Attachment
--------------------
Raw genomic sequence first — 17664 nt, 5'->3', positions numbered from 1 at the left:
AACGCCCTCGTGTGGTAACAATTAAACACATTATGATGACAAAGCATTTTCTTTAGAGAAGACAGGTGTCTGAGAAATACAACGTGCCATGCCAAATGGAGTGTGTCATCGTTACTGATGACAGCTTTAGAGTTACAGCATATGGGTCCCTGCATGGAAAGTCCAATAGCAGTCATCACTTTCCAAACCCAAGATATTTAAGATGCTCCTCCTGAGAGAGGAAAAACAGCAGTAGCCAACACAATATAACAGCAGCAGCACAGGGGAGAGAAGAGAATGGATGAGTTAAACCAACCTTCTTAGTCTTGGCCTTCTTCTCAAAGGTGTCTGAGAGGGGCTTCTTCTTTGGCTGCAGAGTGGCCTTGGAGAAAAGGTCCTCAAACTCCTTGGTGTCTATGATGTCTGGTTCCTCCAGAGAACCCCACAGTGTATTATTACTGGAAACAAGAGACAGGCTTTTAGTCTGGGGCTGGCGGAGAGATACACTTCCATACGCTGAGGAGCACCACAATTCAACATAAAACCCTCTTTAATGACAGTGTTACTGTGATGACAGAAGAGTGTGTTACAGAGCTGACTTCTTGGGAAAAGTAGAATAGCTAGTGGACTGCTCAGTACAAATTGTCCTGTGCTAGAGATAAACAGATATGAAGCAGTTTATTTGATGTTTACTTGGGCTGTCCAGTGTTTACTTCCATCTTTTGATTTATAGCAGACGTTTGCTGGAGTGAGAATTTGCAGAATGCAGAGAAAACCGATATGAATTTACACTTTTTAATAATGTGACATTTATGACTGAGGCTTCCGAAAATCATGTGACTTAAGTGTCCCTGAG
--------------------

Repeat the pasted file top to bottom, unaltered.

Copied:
Raw genomic sequence first — 17664 nt, 5'->3', positions numbered from 1 at the left:
AACGCCCTCGTGTGGTAACAATTAAACACATTATGATGACAAAGCATTTTCTTTAGAGAAGACAGGTGTCTGAGAAATACAACGTGCCATGCCAAATGGAGTGTGTCATCGTTACTGATGACAGCTTTAGAGTTACAGCATATGGGTCCCTGCATGGAAAGTCCAATAGCAGTCATCACTTTCCAAACCCAAGATATTTAAGATGCTCCTCCTGAGAGAGGAAAAACAGCAGTAGCCAACACAATATAACAGCAGCAGCACAGGGGAGAGAAGAGAATGGATGAGTTAAACCAACCTTCTTAGTCTTGGCCTTCTTCTCAAAGGTGTCTGAGAGGGGCTTCTTCTTTGGCTGCAGAGTGGCCTTGGAGAAAAGGTCCTCAAACTCCTTGGTGTCTATGATGTCTGGTTCCTCCAGAGAACCCCACAGTGTATTATTACTGGAAACAAGAGACAGGCTTTTAGTCTGGGGCTGGCGGAGAGATACACTTCCATACGCTGAGGAGCACCACAATTCAACATAAAACCCTCTTTAATGACAGTGTTACTGTGATGACAGAAGAGTGTGTTACAGAGCTGACTTCTTGGGAAAAGTAGAATAGCTAGTGGACTGCTCAGTACAAATTGTCCTGTGCTAGAGATAAACAGATATGAAGCAGTTTATTTGATGTTTACTTGGGCTGTCCAGTGTTTACTTCCATCTTTTGATTTATAGCAGACGTTTGCTGGAGTGAGAATTTGCAGAATGCAGAGAAAACCGATATGAATTTACACTTTTTAATAATGTGACATTTATGACTGAGGCTTCCGAAAATCATGTGACTTAAGTGTCCCTGAG